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If an apparently hypoplastic or cystic intra-inguinal testicular nubbin is not subjected to full histological analysis, an intra-abdominal testis can be missed.
At age 20 a man with an absent left testis was referred with a swelling in the left inguinal canal which was removed as a suspected undescended testis. The histopathology was reported as a 3.5 cm62.5 cm thick-walled cyst with firmer nodular area and lined by flattened cuboidal epithelium with smooth muscle in the wall. Epididymal tissue was present in the wall but no testicular tissue was seen. It was thought that any testicular remnants had become atretic and no further action was taken. Having been symptom-free for 13 years the man began to experience intermittent swelling and pain in the left groin. Abdominal CT revealed a large complex mass in the left retroperitoneal region involving the psoas muscle and the left ureter. The mass was removed and proved to be a seminoma. This was presumed to have arisen from an abdominal left testis.
A man aged 48 known to have a right undescended testis reported a few months of slight discomfort and a mass in the right inguinal canal. A right inguinal orchidectomy led to resolution of his symptoms. On microscopy the 1.561 cm mass showed fibrovascular soft tissue, vas deferens and epididymis with cystic dilatation of tubules and retained secretions. No unequivocal residual or remnant of testis was seen. Subsequent abdominopelvic MRI revealed a well-defined mass at the level of the right internal ring (Figure 1). This was removed intact laparoscopically and proved to be a testis with histopathological features of atrophy.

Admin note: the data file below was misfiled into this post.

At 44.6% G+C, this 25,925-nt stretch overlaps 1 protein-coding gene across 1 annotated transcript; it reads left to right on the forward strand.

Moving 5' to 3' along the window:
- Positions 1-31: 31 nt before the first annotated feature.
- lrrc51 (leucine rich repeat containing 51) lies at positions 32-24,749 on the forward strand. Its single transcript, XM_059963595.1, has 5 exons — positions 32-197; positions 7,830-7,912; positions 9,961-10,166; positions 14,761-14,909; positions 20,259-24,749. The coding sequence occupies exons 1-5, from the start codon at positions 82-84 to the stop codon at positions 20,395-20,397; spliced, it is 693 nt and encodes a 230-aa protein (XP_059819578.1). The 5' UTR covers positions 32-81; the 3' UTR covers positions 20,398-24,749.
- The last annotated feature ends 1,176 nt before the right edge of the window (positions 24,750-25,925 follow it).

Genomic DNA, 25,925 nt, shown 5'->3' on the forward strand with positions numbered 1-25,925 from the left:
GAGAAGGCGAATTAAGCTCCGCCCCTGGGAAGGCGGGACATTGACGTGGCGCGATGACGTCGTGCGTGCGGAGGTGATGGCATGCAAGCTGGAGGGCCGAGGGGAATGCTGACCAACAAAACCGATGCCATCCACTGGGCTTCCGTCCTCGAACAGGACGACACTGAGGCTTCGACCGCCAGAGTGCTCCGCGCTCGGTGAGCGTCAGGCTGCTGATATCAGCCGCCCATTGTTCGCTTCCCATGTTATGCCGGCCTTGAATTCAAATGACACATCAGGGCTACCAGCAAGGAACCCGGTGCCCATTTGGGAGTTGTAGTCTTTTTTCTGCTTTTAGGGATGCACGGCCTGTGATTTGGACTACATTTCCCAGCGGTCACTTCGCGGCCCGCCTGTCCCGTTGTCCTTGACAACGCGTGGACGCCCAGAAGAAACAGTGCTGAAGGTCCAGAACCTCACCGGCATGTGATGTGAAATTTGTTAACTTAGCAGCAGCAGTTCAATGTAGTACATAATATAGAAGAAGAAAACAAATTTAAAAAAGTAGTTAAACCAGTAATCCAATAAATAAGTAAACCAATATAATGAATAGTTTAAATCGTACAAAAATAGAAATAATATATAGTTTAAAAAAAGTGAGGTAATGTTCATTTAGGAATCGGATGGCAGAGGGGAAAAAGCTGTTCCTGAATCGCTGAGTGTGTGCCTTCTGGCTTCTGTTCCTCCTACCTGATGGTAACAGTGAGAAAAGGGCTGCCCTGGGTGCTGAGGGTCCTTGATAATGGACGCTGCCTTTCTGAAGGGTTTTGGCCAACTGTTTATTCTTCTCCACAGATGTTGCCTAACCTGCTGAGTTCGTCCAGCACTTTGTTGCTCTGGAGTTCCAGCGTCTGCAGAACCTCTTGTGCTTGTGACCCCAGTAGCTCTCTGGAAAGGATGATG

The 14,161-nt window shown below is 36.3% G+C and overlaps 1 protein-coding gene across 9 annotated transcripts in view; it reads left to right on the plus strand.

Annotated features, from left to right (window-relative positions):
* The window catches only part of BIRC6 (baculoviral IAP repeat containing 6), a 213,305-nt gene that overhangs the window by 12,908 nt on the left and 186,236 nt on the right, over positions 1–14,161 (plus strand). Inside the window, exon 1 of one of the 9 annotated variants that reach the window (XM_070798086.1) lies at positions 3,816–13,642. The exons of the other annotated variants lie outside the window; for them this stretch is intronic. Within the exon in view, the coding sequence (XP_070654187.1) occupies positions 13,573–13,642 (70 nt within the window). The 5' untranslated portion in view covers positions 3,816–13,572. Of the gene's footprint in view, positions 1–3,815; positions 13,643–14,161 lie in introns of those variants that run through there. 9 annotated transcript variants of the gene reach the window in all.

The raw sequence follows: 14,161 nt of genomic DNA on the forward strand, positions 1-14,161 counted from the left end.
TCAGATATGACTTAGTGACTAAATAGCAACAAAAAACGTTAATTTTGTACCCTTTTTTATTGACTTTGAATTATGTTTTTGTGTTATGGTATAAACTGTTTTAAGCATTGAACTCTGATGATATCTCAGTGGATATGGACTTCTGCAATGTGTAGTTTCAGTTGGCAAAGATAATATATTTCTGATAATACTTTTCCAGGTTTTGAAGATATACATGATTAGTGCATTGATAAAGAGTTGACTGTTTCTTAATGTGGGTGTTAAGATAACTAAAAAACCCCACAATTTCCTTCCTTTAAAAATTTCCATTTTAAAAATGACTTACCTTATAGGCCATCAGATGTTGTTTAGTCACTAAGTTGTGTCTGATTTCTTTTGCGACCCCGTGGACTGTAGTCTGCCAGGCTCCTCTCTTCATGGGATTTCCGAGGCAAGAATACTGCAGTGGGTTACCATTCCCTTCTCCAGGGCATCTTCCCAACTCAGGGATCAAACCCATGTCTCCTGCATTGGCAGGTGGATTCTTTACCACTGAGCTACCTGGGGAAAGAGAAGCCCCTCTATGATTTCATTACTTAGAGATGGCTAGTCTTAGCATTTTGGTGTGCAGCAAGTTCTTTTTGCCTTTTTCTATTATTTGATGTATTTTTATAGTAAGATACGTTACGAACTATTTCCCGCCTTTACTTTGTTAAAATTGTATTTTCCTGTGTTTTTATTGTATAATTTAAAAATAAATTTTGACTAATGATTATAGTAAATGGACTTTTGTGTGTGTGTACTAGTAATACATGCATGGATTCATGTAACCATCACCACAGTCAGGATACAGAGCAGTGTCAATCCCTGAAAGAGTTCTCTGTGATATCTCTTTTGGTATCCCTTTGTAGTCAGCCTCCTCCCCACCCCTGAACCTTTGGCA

Testicular descent is a complex process and this accounts for the variety of positions observed in cases of maldescent.1 Undescended testis occurs in 4–5% of males at birth and of these 15–20% are intra-abdominal.
The phenomenon of an absent testis in association with inguinal hypoplastic vessels and/or vas deferens is well documented2 and is presumed to be due to a vascular event in utero or infancy. In such cases, however, it is important to be aware that the testis may be in a different position.3 On the macroscopic level it is vital to be aware that residual epididymal and vas deferens tissue may undergo cystic changes with time and hence an inguinal mass observed at surgery may mimic but not represent a testis. Furthermore, such tissue may be associated with a symptomless intraabdominal testis which may or may not be hypoplastic. Such tissue must be recognized and removed since, as in case 1, it can undergo malignant change. When a mass that is clinically an undescended testis shows no histologically proven testicular tissue we advocate further imaging and consideration of laparoscopy.